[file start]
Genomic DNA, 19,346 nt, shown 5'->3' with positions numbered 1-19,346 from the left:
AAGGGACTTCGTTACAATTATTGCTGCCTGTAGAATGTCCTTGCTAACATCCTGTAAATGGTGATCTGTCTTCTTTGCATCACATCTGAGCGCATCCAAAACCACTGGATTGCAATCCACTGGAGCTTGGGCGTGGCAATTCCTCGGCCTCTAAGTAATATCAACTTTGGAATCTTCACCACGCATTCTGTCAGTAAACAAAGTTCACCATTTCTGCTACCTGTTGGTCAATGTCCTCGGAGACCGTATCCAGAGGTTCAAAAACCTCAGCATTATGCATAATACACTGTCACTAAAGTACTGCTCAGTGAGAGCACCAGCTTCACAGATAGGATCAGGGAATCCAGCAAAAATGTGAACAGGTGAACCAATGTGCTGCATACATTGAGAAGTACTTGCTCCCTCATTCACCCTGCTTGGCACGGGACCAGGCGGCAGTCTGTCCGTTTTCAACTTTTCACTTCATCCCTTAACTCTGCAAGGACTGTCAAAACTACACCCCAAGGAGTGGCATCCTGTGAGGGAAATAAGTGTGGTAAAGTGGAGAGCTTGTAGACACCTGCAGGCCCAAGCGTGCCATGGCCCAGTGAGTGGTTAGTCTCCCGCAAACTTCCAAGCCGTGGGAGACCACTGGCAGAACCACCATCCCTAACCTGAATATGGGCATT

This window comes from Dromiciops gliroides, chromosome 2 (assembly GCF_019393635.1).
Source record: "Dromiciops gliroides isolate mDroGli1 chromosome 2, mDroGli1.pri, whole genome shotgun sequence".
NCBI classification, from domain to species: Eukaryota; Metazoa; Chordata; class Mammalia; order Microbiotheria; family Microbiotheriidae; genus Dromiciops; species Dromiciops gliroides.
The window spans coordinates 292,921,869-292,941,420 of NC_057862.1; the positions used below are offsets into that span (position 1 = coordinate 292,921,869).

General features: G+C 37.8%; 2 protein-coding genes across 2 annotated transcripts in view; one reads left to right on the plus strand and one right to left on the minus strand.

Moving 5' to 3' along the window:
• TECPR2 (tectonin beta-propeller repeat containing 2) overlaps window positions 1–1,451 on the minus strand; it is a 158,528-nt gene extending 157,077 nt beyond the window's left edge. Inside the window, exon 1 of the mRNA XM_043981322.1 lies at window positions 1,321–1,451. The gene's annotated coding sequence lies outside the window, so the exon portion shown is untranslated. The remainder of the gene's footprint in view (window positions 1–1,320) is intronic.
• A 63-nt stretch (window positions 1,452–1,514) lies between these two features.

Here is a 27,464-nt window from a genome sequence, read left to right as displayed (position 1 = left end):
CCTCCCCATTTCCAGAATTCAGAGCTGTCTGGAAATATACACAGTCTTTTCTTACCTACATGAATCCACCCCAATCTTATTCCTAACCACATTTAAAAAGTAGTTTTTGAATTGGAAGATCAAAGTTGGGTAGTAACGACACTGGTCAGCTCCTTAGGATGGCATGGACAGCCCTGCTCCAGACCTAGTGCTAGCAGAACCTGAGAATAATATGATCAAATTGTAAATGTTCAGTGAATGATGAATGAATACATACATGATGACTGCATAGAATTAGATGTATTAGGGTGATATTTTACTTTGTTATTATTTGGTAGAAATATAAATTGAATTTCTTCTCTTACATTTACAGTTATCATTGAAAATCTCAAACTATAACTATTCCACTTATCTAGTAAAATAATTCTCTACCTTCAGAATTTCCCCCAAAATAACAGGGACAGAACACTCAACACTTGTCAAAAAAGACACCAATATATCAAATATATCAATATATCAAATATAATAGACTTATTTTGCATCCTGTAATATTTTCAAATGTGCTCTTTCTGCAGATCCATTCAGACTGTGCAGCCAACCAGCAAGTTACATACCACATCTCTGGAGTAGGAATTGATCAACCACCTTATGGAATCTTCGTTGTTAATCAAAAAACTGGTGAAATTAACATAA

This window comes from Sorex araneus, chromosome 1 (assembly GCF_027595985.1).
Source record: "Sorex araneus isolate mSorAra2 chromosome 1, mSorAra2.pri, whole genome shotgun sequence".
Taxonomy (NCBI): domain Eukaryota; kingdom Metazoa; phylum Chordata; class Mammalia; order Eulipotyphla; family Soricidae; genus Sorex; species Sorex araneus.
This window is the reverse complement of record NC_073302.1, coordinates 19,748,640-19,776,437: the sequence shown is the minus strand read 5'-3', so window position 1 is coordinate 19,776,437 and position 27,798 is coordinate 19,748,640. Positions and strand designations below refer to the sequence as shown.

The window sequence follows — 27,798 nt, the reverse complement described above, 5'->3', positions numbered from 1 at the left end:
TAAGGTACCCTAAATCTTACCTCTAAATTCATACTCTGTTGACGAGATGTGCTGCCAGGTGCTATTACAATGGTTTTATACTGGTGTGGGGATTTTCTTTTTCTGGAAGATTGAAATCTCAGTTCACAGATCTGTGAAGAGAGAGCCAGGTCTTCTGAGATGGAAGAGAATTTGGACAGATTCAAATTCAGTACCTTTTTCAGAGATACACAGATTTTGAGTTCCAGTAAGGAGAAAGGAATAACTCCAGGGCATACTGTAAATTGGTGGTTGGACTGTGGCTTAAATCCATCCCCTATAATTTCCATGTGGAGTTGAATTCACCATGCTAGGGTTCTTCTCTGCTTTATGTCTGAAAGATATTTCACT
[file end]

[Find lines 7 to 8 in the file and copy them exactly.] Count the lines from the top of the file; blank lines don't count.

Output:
General features: G+C 37.8%; 2 protein-coding genes across 2 annotated transcripts in view; one reads left to right on the plus strand and one right to left on the minus strand.

Moving 5' to 3' along the window: